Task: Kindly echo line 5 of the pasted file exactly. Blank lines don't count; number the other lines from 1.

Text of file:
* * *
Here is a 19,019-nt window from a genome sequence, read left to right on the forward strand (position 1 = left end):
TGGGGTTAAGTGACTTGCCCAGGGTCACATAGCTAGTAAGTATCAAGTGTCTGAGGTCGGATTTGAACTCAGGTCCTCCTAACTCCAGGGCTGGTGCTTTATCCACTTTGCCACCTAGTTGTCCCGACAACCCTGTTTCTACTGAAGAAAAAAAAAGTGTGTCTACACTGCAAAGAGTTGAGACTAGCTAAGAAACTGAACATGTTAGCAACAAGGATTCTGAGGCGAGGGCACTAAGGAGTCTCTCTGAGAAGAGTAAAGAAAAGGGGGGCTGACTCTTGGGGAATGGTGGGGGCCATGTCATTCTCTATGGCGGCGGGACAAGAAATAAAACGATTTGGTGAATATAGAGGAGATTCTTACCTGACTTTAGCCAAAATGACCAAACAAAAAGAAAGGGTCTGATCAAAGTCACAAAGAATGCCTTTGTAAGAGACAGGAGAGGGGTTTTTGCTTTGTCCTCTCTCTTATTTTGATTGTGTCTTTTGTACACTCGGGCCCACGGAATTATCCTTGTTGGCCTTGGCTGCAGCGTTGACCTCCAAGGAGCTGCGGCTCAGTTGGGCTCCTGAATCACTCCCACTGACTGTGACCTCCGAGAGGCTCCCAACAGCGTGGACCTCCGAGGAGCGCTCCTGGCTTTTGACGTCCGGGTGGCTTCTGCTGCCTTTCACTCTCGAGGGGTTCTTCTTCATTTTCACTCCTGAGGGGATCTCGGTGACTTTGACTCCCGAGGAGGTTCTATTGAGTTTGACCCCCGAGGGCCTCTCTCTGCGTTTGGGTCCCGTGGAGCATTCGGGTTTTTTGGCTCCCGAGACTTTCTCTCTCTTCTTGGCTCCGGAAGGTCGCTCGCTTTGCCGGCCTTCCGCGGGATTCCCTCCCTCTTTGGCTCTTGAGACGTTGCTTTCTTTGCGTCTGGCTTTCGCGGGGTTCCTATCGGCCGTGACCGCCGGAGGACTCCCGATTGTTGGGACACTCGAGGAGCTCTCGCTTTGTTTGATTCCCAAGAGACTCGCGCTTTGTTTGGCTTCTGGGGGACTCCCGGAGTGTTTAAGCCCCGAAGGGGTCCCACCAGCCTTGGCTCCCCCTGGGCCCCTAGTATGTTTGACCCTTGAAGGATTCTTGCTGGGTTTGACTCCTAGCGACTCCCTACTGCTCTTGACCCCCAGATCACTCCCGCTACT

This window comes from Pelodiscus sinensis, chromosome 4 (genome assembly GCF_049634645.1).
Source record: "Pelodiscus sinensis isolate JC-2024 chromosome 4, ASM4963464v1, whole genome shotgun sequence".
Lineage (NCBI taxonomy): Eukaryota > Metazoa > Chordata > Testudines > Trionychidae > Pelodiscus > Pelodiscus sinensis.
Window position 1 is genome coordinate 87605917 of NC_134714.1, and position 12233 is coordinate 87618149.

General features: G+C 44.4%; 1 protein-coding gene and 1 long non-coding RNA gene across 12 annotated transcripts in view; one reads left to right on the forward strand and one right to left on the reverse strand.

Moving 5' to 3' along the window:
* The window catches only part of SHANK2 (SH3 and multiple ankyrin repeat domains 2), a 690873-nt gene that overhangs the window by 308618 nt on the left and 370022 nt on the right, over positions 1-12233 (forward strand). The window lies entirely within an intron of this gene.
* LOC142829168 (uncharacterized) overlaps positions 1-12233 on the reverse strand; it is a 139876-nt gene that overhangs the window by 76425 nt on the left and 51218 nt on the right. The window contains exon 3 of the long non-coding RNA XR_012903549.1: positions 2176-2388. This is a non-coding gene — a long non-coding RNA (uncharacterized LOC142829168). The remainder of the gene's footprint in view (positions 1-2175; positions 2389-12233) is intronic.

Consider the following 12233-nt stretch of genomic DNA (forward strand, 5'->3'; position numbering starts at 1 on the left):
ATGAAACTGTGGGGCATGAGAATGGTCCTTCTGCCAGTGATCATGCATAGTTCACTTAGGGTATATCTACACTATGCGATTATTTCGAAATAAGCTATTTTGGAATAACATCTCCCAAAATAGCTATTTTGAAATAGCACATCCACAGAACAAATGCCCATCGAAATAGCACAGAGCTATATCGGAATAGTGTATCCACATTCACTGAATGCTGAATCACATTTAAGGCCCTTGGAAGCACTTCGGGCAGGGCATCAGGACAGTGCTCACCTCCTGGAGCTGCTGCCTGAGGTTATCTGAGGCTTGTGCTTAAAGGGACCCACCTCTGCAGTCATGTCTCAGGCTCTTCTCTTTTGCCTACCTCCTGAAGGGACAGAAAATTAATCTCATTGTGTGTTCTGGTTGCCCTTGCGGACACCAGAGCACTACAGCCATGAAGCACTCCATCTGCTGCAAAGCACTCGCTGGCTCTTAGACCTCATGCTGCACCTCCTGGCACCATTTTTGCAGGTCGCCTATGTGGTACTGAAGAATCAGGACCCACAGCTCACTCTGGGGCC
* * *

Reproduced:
Lineage (NCBI taxonomy): Eukaryota > Metazoa > Chordata > Testudines > Trionychidae > Pelodiscus > Pelodiscus sinensis.